Paper #1: Close Reading Fiction Using Gender/Political Criticism
You are writing an essay (of at LEAST 4 pages, double-spaced, 1 inch margins, 12 point font in Times New Roman) in which you will closely read and analyze small sections of a short story. You will provide readers with a full, well-supported explanation of your analysis and conclusions.
Choose one of the following stories:
- “The Birthmark” by Nathanial Hawthorne (258-268)
- “A Sorrowful Woman” by Gail Godwin (Canvas)
- “Sweat” by Zora Neale Hurston (202-210)
You will NOT be using outside sources for this essay. Rely solely on the text. There are no right or wrong readings. As long as you can logically support your conclusions with specifics in the text, you will be applying close reading and gender/political criticism correctly.
You will, however, be using specific words/lines from the text. You must cite in proper MLA style.
This essay should be written for a college audience who know the story you are analyzing. Aim at people who are educated at levels of first-year students to professors. Your language, style and tone should reflect your audience and purpose. Be careful NOT to give too much summary—remember, you are supposed to analyze the text, not provide a detailed account of the events in the story. Your job here is to convince the reader to accept your interpretation of the story.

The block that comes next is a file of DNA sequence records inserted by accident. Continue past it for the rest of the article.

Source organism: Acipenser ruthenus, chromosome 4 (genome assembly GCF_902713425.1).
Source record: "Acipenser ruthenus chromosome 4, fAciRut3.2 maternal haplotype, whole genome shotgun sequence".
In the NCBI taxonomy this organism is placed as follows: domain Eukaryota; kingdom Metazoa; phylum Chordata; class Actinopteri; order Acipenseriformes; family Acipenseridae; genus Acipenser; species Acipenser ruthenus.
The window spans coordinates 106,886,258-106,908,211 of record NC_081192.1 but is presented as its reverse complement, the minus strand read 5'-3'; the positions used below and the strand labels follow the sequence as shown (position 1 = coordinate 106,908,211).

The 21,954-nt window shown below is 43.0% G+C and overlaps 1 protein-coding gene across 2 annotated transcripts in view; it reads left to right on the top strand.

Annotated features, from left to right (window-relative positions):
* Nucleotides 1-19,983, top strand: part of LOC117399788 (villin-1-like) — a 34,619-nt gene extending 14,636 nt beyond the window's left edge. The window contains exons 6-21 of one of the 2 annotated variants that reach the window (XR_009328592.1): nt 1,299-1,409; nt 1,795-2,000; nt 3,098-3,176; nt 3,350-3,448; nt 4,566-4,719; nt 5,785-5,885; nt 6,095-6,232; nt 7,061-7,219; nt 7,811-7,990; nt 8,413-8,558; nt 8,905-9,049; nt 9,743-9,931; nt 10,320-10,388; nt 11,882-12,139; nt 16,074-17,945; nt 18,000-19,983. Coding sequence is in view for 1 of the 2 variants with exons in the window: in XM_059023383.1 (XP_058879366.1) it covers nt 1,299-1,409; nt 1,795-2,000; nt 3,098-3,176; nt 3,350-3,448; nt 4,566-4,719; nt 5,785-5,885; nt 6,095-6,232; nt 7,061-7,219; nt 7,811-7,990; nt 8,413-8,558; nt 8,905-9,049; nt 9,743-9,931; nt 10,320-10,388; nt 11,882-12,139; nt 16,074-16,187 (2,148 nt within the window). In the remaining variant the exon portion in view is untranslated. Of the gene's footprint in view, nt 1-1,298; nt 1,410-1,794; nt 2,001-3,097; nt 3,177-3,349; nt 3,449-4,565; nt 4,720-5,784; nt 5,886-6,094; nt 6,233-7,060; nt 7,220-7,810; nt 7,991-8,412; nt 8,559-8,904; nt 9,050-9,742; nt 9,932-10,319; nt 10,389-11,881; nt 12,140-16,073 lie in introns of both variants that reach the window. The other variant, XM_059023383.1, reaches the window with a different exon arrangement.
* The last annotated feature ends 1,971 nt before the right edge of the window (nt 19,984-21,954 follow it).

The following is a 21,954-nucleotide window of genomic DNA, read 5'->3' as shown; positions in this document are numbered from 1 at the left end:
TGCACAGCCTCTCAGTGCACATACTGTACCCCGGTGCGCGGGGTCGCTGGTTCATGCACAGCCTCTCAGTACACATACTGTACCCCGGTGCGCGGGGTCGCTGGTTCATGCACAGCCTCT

Look back over the stories and decide which one you feel most comfortable with. Reread it again, noting in particular passages that you could read closely and come up with something interesting to say about it. Most importantly, find several passages that relates to the story’s main conflicts and/or themes in it, particularly in reference to gender/political criticism.
Here’s a short list of questions to get you thinking about the story. Make sure you think about these ideas in way that you can make an argument using gender/political criticism:
- What conflict/theme is present in the passage? For example, you might find the struggle of dealing with certain questions/problems (or possible problems) in relationships.
- Are there any tensions present? Between which characters? For example, between husband and wife or having to make a difficult decision.
- Are there any ambiguities or words/phrases/actions that allow for more than one interpretation? Do they contribute to the theme in any way?
- Is there any irony in the passage, a place where things are not what they seem or a character/author says one thing but means another?
- Is there anything interesting or revealing about the tone, point of view, setting, or images that are in the particular passage?
- Don’t forget a title for your essay